• Part 2: Alexander the Great

    Theme: Advances in WarfareLesson 20

  • Philip IIRuled Macedonia from 359-336 B.C. and transformed it into a powerful military machineMoved into northern Greece and met little resistance due to residual effects of Peloponnesian WarBy 338 he had Greece under his control

  • Macedonia

  • Alexander the GreatPhilip intended to use Greece as a launching pad to invade Persia, but he was assassinated before he could begin his planInstead the invasion of Persia would be left for Philips son Alexander who was just 20 when Philip was assassinatedAlexander inherited from his father the most perfectly organized, trained, and equipped army of ancient times.J.F.C. Fuller, The Generalship of Alexander the Great

  • Conquests of AlexanderIonia and Anatolia333Syria, Palestine, Egypt332Mesopotamia331Persepolis331King of Persia330India327Returns to Susa324Dies (age 33)323

  • Warfare in the Age of AlexanderPhalanx: A formation of infantry carrying overlapping shields and long spears, developed by Philip II and used by Alexander the Great

  • Warfare in the Age of AlexanderHoplite The main melee warrior of the Macedonian army. Worked mainly in the tight phalanx formation, creating impregnable lines that often left the enemy demoralized.

  • Hoplites in Action

  • Warfare in the Age of AlexanderCompanionsAlexanders elite cavalry, the offensive arm of his army, and his elite guard. They would be used in conjunction with the phalanx. The phalanx would fix the enemy in place and then the companion cavalry would attack on the flank. Alexander would lead the charge with his cavalry, normally in a wedge formation. These troops would also protect the flanks of the Macedonian line during battle.

  • Warfare in the Age of AlexanderSieges involved the surrounding and blockading of a town or fortress by an army trying to capture it. A variety of weapons were built to hurl projectiles over city walls, scale or batter the walls, and transport soldiers over them.

  • Tyre if Alexander deserves permanent commemoration as a general, then it is above all in his capacity as a besieger, and of all his sieges Tyre was his masterpiece.Paul Cartledge, Alexander the Great, 147

  • TyreOld city on the mainland was abandonedNew city built on an island two miles long and separated from the coast by a half mile channelWalls were 150 feet highHad two harbors (Sidonian and Egyptian)Alexander originally had no ships so he built a mole across the channel

  • TyreMole was designed to be 200 feet wide and was built by driving piles into the bottom and filling in the space with stones, earth, and woodEntire trees --- branches, leaves, and all - were thrown beside the piles to serve as a breakwallStone was hauled in from the old cityA city and a forest were exhausted to build this wonderful mole.Theodore Dodge, Alexander, 330.Alexanders original mole has grown over the centuries and is now a broad landbridge with roads and buildings on it.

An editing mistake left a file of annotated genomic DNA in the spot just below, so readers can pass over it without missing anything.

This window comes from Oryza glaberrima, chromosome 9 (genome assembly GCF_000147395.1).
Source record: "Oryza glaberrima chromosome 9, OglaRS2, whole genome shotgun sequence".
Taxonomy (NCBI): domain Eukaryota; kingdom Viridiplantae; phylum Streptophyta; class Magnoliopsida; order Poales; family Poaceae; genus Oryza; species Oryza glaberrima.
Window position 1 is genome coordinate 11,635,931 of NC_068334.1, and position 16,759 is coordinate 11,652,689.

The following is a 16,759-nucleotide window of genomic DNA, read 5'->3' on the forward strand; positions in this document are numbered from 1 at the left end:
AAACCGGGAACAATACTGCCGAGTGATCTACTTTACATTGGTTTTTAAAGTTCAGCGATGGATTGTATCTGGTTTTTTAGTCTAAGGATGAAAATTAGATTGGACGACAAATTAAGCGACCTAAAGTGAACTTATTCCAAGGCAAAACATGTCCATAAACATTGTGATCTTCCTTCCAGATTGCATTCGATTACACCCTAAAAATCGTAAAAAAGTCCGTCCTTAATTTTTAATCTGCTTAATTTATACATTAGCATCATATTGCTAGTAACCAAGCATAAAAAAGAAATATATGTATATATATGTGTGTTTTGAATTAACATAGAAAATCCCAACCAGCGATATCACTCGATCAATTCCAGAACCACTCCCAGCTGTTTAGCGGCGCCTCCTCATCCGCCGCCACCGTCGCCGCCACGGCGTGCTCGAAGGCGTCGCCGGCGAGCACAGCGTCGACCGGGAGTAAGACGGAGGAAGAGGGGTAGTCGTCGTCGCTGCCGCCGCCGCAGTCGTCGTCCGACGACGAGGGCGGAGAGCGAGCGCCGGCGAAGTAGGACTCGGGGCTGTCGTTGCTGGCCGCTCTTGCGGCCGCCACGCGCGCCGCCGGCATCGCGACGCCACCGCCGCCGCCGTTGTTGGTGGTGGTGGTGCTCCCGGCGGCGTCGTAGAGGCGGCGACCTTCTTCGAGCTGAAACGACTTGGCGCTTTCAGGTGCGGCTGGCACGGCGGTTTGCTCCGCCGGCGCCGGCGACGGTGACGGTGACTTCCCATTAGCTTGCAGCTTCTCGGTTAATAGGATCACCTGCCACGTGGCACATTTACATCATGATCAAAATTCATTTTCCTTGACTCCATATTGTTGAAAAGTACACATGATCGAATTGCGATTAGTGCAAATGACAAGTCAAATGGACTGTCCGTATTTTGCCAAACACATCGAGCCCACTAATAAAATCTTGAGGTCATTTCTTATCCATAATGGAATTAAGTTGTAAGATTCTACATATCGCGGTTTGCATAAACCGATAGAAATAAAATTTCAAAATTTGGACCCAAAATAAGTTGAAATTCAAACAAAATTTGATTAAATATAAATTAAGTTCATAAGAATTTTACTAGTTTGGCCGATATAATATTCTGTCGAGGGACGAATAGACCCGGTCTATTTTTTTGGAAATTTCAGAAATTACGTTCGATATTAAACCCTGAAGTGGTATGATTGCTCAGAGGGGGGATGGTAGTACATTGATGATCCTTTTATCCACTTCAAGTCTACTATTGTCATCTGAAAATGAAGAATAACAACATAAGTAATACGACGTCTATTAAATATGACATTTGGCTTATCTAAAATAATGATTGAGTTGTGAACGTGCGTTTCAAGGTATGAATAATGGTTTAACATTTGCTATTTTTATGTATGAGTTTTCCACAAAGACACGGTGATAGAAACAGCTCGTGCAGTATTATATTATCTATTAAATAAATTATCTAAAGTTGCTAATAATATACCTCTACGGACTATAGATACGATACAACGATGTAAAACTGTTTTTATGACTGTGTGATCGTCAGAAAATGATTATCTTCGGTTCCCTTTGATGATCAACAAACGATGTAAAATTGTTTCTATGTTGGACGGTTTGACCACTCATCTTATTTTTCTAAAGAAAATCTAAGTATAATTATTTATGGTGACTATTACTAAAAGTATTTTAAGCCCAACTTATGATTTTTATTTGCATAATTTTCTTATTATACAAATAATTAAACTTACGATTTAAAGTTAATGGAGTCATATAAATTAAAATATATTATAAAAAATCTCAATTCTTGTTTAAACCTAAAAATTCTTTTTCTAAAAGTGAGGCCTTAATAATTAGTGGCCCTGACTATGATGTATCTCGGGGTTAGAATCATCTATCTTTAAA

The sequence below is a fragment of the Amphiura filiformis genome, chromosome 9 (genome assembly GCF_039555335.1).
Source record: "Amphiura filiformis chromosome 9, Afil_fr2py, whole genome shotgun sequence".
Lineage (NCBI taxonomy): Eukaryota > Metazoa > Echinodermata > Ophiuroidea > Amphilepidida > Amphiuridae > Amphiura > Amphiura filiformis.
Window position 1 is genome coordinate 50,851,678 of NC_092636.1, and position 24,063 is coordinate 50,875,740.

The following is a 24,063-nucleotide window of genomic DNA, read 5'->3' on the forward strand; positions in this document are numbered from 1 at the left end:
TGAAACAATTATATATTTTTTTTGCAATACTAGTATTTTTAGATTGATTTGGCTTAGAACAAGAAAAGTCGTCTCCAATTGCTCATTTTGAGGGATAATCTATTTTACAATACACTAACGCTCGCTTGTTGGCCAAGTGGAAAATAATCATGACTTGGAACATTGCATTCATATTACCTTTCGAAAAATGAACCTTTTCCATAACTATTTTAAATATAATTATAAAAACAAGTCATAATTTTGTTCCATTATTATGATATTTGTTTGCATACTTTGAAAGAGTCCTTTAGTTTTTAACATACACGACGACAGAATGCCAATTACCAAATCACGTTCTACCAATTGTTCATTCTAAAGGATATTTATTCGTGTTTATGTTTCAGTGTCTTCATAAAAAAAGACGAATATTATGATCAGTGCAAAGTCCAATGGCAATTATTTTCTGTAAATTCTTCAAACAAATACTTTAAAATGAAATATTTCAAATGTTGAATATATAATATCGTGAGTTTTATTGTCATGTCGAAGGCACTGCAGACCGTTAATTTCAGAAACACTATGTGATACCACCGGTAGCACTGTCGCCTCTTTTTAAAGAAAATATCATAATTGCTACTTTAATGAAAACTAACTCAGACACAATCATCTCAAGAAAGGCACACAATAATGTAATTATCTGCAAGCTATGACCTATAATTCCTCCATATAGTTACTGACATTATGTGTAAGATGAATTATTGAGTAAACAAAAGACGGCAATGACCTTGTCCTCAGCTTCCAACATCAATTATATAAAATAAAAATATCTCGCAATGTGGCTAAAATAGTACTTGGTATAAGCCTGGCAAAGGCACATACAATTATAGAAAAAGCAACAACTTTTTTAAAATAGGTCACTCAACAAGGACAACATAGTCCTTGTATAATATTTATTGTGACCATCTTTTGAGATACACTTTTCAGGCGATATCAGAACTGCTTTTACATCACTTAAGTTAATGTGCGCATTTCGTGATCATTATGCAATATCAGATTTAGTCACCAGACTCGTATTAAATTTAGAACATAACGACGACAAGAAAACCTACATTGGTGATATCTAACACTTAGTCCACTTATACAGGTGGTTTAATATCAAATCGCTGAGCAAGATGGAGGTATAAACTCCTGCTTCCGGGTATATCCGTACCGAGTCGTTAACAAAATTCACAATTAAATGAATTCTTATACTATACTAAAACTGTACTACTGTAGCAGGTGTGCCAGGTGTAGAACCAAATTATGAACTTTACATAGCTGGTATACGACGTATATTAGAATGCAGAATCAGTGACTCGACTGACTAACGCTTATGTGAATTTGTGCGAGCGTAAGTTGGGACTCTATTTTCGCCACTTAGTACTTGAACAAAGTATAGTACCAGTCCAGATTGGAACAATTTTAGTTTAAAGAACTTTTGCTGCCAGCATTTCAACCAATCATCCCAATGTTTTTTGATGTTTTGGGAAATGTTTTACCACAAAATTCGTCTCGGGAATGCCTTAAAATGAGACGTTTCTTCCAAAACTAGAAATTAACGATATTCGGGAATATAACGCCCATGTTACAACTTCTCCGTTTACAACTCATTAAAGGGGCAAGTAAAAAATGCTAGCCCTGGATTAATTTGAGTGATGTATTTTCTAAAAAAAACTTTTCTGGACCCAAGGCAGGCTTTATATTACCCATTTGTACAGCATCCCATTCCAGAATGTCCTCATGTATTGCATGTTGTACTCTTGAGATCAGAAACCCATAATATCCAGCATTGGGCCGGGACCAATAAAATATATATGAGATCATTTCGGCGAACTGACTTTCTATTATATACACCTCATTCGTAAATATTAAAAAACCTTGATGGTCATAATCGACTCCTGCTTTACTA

• TyreTyrians attacked the mole with missiles, ships, and diversAlexander was forced to build two towers on the end of the mole to fend off attacksTyrians launched a fire ship carrying cauldrons of sulfur, naphtha, and chemical oils to destroy the towersFire ship burned down the towers and cracked the end of the mole so that it later was washed away by wavesThe work of months was lost in an hour, but Alexander began building another, better mole

  • Tyrian Fire Ship Burns the Towers

  • TyreAlexander collected a fleet of over 200 ships and maneuvered them into moorings off the Sidonian and Egyptian harborsBlockaded the Tyrian fleet in its harbors and now was at liberty to use his siege engines to reduce the citys wallsComposition of Alexanders FleetNo. of ships Origin 80Sidon, Aradus, andByblus 10Rhodes 3Soli and Mallus 10Lycia 1Macedon120Cyprus

  • TyreFinally the engines penetrated the wall on the side toward EgyptThe fleet had captured the north and south fronts of the cityLadders were thrown up against the walls and the Macedonians burst in5th Century Greek Battering Ram

  • TyreAfter a seven month siege, Tyre fell8,000 Tyrians were killed in the fighting2,000 more were hung afterwards400 Macedonians were killed in the siege and just 20 in the assault

  • Gaugamela (Arbela)Most agree that this was Alexanders greatest set-piece battle.Paul Cartledge, Alexander the Great, 151.

  • Gaugamela (Arbela)At Issus, Alexander captured Dariuss family and was holding them hostage but treating them wellDarius appeared to have lost the character for strength which he was thought at one time to possess. An excellent ruler in peace, he was his own worst enemy in war.Theodore Dodge,